Next Level Servant Leadership: Arthur Brooks at TED 2016

February 18, 2016
Arthur C. Brooks

photo credit: http://arthurbrooks.com/bio/

I watched a great talk today by Arthur Brooks at TED 2016. Because I curate TEDxUniversityofNevada, and hosted earlier in the week TEDxUniversityofNevadaLive, I was able to watch his talk via livestream on my home computer. The talk might not be posted to TED.com for months, but when it is posted I highly recommend you take the time to watch it.

After his talk, before he left the stage, the host for that session asked him what I thought was an inappropriate political question, but his response was graceful and brilliant. He was asked about a political figure in this country, and he responded by sharing thoughts about servant leadership. I want to share with you a paraphrased excerpt of his comments because this exchange will likely not appear in the edited version of the video that gets posted at TED.com.

“We in this country are facing a lack of visionary servant leadership. Any leader you can think of will say they are fighting for people, and this is a necessary but insufficient condition for being a leader, to fight for people that need you. But what we really need for real vision is level two and level three servant leadership. What’s level two servant leadership? It’s fighting for people that need you that you don’t need. Level three servant leadership is fighting for people who don’t like you. This is the problem, where we split into tribes where leaders only lead their followers.” Arthur Brooks, February 18, 2016, TED 2016, Vancouver, British Columbia

What Brooks says about political leadership certainly applies to organizational leadership. Actually, it applies to all the citizens of an organization, not just the leaders. Your organization would be better place if you assumed responsibility for fighting for people you don’t need, and for people that don’t like you. If you are not yet to the place where you can fight for those that don’t like you, practice trying to be more civil.

In August 2009 (my sixth month of blogging), I wrote the following in a post entitled “The Hardest Thing I Have To Do As A Leader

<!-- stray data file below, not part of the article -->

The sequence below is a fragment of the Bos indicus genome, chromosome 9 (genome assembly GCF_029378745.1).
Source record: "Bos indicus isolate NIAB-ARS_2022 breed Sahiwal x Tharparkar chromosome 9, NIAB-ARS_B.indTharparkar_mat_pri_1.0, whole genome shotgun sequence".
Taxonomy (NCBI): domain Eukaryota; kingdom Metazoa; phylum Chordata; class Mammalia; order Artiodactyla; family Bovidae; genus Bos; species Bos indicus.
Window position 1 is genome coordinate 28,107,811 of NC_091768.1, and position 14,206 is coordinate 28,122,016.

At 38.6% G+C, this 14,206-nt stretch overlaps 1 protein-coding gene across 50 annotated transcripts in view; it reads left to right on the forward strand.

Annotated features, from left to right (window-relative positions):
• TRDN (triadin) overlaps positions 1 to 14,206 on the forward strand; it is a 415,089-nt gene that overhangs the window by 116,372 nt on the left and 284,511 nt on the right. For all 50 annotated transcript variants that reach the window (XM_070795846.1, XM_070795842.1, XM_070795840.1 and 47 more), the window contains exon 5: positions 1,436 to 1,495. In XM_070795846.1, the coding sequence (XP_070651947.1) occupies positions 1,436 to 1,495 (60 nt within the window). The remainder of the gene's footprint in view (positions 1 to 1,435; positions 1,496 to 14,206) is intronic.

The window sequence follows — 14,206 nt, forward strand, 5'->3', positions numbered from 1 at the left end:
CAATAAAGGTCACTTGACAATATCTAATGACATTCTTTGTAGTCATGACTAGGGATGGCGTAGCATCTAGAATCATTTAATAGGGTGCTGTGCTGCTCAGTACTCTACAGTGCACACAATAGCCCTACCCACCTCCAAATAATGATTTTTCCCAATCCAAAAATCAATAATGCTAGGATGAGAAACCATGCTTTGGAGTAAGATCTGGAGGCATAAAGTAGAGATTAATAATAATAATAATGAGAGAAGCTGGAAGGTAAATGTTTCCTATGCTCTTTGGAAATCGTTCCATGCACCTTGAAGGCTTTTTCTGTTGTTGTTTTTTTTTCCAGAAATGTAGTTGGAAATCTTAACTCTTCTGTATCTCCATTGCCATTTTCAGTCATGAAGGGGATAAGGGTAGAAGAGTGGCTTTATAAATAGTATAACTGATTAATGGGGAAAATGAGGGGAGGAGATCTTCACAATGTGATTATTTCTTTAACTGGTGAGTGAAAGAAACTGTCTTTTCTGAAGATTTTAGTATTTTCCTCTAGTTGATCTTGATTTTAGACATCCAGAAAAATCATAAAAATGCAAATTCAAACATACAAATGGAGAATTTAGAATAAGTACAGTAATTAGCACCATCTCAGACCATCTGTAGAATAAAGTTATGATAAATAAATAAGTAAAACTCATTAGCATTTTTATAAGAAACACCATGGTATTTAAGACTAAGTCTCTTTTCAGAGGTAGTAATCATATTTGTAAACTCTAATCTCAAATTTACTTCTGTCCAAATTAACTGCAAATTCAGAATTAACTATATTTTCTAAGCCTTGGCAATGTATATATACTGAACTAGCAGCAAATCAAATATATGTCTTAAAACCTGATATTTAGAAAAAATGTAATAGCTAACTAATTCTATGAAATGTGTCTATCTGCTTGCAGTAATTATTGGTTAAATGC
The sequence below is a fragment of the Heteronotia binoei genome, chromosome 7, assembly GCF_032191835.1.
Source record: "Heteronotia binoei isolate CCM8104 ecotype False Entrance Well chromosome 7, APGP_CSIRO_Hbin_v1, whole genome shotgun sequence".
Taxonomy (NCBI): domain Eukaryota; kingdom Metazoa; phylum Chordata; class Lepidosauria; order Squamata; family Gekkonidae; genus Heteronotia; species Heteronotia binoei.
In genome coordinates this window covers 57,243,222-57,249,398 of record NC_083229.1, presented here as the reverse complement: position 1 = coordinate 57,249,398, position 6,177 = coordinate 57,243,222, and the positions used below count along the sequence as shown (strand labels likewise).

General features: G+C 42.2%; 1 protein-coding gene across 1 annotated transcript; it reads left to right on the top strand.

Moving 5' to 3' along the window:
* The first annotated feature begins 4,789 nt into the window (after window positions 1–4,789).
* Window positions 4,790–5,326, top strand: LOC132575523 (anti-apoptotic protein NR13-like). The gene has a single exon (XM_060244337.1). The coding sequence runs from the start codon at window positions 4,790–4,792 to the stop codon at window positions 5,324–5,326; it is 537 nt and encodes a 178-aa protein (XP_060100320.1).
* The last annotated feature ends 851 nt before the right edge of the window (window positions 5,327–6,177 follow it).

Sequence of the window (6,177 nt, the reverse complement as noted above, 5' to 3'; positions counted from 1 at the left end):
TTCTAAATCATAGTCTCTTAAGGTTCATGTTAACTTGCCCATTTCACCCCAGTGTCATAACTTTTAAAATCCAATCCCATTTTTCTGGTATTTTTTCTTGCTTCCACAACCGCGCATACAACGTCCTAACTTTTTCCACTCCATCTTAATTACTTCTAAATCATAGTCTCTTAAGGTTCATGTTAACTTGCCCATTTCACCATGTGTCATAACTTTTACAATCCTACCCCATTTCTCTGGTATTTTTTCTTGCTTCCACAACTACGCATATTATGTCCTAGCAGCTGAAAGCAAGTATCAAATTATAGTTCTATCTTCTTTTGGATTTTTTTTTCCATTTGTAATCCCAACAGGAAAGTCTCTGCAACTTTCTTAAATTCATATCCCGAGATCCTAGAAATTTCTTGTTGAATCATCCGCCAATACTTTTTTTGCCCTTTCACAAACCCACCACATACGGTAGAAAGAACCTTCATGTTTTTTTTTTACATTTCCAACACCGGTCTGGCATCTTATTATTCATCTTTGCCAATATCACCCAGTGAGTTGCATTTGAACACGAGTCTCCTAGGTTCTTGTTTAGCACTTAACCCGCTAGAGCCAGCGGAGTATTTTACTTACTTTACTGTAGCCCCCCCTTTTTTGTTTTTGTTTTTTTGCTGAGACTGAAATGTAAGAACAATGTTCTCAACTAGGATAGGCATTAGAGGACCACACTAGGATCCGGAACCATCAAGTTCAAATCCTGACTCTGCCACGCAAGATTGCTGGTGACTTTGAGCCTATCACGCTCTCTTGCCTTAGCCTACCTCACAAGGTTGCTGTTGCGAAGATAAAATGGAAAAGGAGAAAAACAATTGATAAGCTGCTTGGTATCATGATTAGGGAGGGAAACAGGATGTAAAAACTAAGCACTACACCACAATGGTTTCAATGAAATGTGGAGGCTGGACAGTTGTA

For me, it is to treat people in ways they don’t treat me.  To care about people that don’t care about me.  To be fair to people that are not fair to me. To give a second, third, and fourth chance to folks that would throw me under the bus if they had the chance.  To hold my tongue about people that disparage me.  To help those that I am quite sure will never return the favor.

This is especially difficult if you have even a little bit of position power.  Power can be intoxicating, and it does not take much power to cause good people to do bad things.

But all this comes with the territory.  If you are not willing to struggle every day to rise above it, you don’t deserve the privilege of leading others.

It is not a battle I win every day, but it is one I find worth fighting.

The key to this next level of leadership is you. You might not be able to change your entire organization, but you can accept responsibility for changing yourself. The opportunity to live a life of abundance will only be realized by purposefully empowered individuals that have the courage to continually transform themselves.

What do you think? Please share your thoughts in the comment section below!

Related Posts:

Meaningful Work: The Role of Servant Leadership

Do You Work For A Servant Leader?

Evidence For Leading By Example

 

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Comments (6)

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  1. Aaron Brown says:

    Brett

    Thank you for sharing these thought provoking and heart challenging words from Arthur Brooks.

    It is amazing that in our American political system, we are still waging campaigns from a “might makes right” position. If a majority will vote for me, then “we” will impose our vision of America on everyone else.

    But we do the same thing in our offices and leadership opportunities. Do we really take time to develop a shared vision with those we lead? Or are we simply using our positional power to achieve our “own” vision?

    Kathleen Patterson, notable for her work in servant-leadership, believes the need of the individual trumps the good of the organization. As leaders, such a philosophy of person-centric instead of goals or vision-centric is challenging for a leader! For a leader to give up the vision of an organization in the sake of changing the life of a follower, that seems insane!

    But if we take a step back and really consider Brooks words, who is it on my team that doesn’t want to be on my team? How do we win their heart? Covey said “You can buy someone’s hands and back, but you cannot buy their heart.” What would be the benefits of winning a talented person’s heart, who once won over, would give their 100% ability to the shared vision?

    Its not an easy road to hoe, but maybe its worthwhile to travel.

    Bret L. Simmons Reply:

    Welcome, Aaron. Thanks for sharing your thoughts and adding additional insight and value to these concepts. Bret

  2. I was just talking about this at lunch yesterday with a group of co-workers! Wondering what you think it will take for this shift to actually happen? Looking forward to the TED talk, thanks for sharing.

    Bret L. Simmons Reply:

    I think there are people out there now leading like this, but it’s not valued. We prefer ruthless heroes. It was a good talk – several good ones in that session. Thanks for sharing your thoughts! Bret

  3. Keith Graham says:

    Level 2 and Level 3 servant leadership is the way to fix the world. I am part of a cohort of cultural architects; perhaps you might be interested in joining with us. We had our first gathering this week http://architectingculture.com/atlanta. I appreciate the work you do.

    Bret L. Simmons Reply:

    Thanks for sharing your thoughts, Keith! Bret